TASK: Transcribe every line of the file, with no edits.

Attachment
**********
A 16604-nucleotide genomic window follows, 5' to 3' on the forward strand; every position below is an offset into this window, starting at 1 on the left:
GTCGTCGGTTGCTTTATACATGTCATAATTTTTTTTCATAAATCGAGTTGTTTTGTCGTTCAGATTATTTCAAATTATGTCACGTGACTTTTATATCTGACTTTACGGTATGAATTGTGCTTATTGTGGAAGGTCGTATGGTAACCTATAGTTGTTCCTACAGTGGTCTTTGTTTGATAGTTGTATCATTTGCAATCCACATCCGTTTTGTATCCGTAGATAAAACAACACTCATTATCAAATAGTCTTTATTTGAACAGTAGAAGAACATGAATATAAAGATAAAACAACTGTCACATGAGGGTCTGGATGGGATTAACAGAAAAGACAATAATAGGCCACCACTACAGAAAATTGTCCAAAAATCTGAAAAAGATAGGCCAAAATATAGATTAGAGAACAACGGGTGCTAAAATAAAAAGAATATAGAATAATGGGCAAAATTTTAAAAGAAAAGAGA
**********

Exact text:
A 16604-nucleotide genomic window follows, 5' to 3' on the forward strand; every position below is an offset into this window, starting at 1 on the left:
GTCGTCGGTTGCTTTATACATGTCATAATTTTTTTTCATAAATCGAGTTGTTTTGTCGTTCAGATTATTTCAAATTATGTCACGTGACTTTTATATCTGACTTTACGGTATGAATTGTGCTTATTGTGGAAGGTCGTATGGTAACCTATAGTTGTTCCTACAGTGGTCTTTGTTTGATAGTTGTATCATTTGCAATCCACATCCGTTTTGTATCCGTAGATAAAACAACACTCATTATCAAATAGTCTTTATTTGAACAGTAGAAGAACATGAATATAAAGATAAAACAACTGTCACATGAGGGTCTGGATGGGATTAACAGAAAAGACAATAATAGGCCACCACTACAGAAAATTGTCCAAAAATCTGAAAAAGATAGGCCAAAATATAGATTAGAGAACAACGGGTGCTAAAATAAAAAGAATATAGAATAATGGGCAAAATTTTAAAAGAAAAGAGA